The lawn chairs are still cold when we carry our stuff out at ten sharp. I carry a blanket, sunglasses, a hat, a towel for each of us, and an armload of homework on my first trip. Mama has her baby oil and iodine, a cup of coffee, and her cigarette case. She is wearing a white terry cloth strapless jumper she will peel off when she’s ready and flip-flops.
Mama aligns her chair with the sun and adjusts both ends the way she wants: feet down, back up so she can peer out over the subdivision while she sips her coffee and enjoys her first cigarette. Then she lays the chair flat, spreads a towel over it, and strips down. A thin white scar peaks out of her bikini, but her stomach is flat and her waist is tiny. I wear my track shorts until Mama makes me take them off, but I refuse to wear a two-piece. “Your belly is going to be white as a fish,” she says, and I think, More like a whale, you mean. She will finish her cigarette before I get everything in order to suit me, my blanket spread out in case I feel the urge to switch. I carry out a bag of chips and Little Debbie cakes, even though Mama cautions that girls can’t eat this way forever. I raise the window in the kitchen and find a station we like on the radio, turn the volume up, pour a glass of tea, and refill the ice trays. “Want a pop?” I ask. But she doesn’t. “Anything else?”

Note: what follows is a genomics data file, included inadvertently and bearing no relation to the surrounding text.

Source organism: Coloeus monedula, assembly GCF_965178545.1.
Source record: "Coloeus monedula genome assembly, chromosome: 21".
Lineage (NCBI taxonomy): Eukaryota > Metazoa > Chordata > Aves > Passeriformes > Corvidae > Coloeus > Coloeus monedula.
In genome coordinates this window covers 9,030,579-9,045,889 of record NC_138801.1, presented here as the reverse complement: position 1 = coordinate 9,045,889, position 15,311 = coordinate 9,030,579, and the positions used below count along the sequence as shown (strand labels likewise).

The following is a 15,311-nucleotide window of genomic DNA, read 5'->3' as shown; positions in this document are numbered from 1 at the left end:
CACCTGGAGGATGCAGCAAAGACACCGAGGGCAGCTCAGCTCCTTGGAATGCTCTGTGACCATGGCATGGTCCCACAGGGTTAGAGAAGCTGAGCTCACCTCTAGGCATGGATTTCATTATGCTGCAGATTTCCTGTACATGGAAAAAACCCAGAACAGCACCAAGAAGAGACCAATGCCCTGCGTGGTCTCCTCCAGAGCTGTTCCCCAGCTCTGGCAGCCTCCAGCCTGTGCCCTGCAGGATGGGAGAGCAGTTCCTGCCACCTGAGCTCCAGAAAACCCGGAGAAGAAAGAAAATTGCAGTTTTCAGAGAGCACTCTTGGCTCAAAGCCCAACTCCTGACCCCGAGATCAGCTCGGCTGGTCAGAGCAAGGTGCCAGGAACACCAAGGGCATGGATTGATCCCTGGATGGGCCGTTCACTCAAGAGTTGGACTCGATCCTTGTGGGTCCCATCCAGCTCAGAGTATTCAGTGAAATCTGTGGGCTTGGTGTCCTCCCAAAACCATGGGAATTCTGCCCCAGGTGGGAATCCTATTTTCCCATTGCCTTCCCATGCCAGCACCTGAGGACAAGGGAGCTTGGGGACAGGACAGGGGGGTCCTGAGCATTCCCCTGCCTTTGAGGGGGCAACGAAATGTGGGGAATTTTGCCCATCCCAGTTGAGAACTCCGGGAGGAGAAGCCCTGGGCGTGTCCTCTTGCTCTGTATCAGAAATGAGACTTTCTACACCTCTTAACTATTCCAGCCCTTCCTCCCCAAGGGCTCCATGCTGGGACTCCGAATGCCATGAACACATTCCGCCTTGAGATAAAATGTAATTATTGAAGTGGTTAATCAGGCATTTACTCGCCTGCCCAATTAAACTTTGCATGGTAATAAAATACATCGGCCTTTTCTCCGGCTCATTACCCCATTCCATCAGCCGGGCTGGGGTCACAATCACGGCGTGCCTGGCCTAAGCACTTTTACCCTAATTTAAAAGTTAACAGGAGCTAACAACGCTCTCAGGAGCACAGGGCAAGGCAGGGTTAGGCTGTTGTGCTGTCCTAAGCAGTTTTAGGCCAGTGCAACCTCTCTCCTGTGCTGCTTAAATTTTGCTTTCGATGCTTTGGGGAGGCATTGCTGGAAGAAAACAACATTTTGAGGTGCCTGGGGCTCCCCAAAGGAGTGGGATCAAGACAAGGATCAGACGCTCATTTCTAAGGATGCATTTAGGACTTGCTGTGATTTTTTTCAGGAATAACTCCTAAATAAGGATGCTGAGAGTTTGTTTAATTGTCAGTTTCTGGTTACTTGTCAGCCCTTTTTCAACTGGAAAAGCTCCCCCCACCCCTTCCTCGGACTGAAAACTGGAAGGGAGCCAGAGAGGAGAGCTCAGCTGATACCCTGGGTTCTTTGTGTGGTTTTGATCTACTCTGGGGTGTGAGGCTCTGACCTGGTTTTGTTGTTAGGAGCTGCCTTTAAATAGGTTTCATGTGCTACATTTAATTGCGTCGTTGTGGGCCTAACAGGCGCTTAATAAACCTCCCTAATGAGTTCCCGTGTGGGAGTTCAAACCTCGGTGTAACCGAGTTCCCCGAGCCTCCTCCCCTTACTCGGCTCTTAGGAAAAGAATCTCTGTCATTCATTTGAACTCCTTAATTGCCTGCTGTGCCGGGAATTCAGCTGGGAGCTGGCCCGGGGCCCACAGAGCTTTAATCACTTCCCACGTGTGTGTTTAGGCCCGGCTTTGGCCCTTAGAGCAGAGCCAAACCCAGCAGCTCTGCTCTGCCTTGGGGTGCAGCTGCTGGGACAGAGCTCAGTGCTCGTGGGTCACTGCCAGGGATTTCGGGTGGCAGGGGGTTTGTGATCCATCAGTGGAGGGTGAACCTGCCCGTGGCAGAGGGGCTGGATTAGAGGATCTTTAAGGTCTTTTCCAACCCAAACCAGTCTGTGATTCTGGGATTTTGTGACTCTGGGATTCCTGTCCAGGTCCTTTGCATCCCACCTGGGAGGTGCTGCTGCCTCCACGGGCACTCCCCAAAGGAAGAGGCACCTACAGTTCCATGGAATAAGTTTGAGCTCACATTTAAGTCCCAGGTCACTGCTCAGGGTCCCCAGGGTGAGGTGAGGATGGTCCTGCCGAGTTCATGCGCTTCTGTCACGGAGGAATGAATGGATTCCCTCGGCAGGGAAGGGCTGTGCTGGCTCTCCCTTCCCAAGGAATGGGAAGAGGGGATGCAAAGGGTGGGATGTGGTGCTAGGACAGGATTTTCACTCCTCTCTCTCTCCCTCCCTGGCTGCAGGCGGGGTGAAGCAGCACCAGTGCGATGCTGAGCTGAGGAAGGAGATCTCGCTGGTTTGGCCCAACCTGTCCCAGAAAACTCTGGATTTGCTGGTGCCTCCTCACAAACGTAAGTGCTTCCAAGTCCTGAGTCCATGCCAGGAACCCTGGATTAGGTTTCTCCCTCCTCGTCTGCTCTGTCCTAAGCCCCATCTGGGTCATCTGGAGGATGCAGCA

“Not right now, Tabby,” she says.
I see her through the kitchen window, rubbing down her legs and arms, the fiery red ember of a Winston as she takes a hard drag, and I remember suntan lotion, go back for it because I cannot stand oil of any kind. I don’t like getting my hair and suit greasy, or sticking to my chair. Mama says it’s a small sacrifice. She swears by baby oil and iodine, and she ought to know. Motor oil is good, too, she says. But mayonnaise, now that will burn you good. I stick to my Coppertone 8, which I put on inside the house where it’s warm, hoping it will soak in before I hit the cool air outside. Mama says I shouldn’t even bother if I’m going to wear sunscreen, but I worry about ultraviolet rays.
“Sun’s good for you,” she says. “Clear up that acne.”
I have this gross constellation of zits on my forehead, so I’m willing to listen even though I don’t act like it.
I bring the bottle with me, circle around Mama so she can do my back. I will have to do hers, too, so I grab a wet washrag to wipe Mama’s oil from my hands afterwards. I don’t want to get the pages of my library books greasy.
By 10:15, I am unfolding my chair. I always leave the newer one for Mama, take the one with the busted strap. One of the gears is broken, too, so I have to lie flat on my back. I get everything the way I want and then lie down. “What time is it?” I ask, and Mama checks her watch latched around the frame of her chair.
“10:20,” she says.
“Is that all? God, I’m dying.”
Mama crushes out her cigarette in the grass.